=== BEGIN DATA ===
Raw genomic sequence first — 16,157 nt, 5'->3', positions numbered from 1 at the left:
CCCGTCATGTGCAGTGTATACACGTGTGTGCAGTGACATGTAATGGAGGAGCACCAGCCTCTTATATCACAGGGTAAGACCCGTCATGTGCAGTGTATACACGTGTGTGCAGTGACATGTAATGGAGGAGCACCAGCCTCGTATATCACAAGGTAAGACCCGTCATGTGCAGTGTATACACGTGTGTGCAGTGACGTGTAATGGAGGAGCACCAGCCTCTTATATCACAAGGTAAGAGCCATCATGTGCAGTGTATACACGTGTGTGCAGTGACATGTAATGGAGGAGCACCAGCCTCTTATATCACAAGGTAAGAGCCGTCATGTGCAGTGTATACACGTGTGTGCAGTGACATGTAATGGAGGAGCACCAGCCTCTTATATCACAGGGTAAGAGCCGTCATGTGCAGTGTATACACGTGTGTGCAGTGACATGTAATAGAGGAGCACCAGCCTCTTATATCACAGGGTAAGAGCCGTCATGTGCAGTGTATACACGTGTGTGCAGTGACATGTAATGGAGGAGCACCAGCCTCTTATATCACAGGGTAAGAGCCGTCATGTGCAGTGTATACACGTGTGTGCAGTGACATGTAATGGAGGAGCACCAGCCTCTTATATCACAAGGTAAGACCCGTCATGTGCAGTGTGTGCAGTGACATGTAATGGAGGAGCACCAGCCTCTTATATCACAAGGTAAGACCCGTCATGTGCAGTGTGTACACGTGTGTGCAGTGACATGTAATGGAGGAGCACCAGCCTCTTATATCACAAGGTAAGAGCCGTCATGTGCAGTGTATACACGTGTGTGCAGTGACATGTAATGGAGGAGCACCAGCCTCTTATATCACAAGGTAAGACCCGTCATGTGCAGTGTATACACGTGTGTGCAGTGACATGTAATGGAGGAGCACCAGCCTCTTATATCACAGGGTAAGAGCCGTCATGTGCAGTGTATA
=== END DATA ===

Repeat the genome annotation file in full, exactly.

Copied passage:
Raw genomic sequence first — 16,157 nt, 5'->3', positions numbered from 1 at the left:
CCCGTCATGTGCAGTGTATACACGTGTGTGCAGTGACATGTAATGGAGGAGCACCAGCCTCTTATATCACAGGGTAAGACCCGTCATGTGCAGTGTATACACGTGTGTGCAGTGACATGTAATGGAGGAGCACCAGCCTCGTATATCACAAGGTAAGACCCGTCATGTGCAGTGTATACACGTGTGTGCAGTGACGTGTAATGGAGGAGCACCAGCCTCTTATATCACAAGGTAAGAGCCATCATGTGCAGTGTATACACGTGTGTGCAGTGACATGTAATGGAGGAGCACCAGCCTCTTATATCACAAGGTAAGAGCCGTCATGTGCAGTGTATACACGTGTGTGCAGTGACATGTAATGGAGGAGCACCAGCCTCTTATATCACAGGGTAAGAGCCGTCATGTGCAGTGTATACACGTGTGTGCAGTGACATGTAATAGAGGAGCACCAGCCTCTTATATCACAGGGTAAGAGCCGTCATGTGCAGTGTATACACGTGTGTGCAGTGACATGTAATGGAGGAGCACCAGCCTCTTATATCACAGGGTAAGAGCCGTCATGTGCAGTGTATACACGTGTGTGCAGTGACATGTAATGGAGGAGCACCAGCCTCTTATATCACAAGGTAAGACCCGTCATGTGCAGTGTGTGCAGTGACATGTAATGGAGGAGCACCAGCCTCTTATATCACAAGGTAAGACCCGTCATGTGCAGTGTGTACACGTGTGTGCAGTGACATGTAATGGAGGAGCACCAGCCTCTTATATCACAAGGTAAGAGCCGTCATGTGCAGTGTATACACGTGTGTGCAGTGACATGTAATGGAGGAGCACCAGCCTCTTATATCACAAGGTAAGACCCGTCATGTGCAGTGTATACACGTGTGTGCAGTGACATGTAATGGAGGAGCACCAGCCTCTTATATCACAGGGTAAGAGCCGTCATGTGCAGTGTATA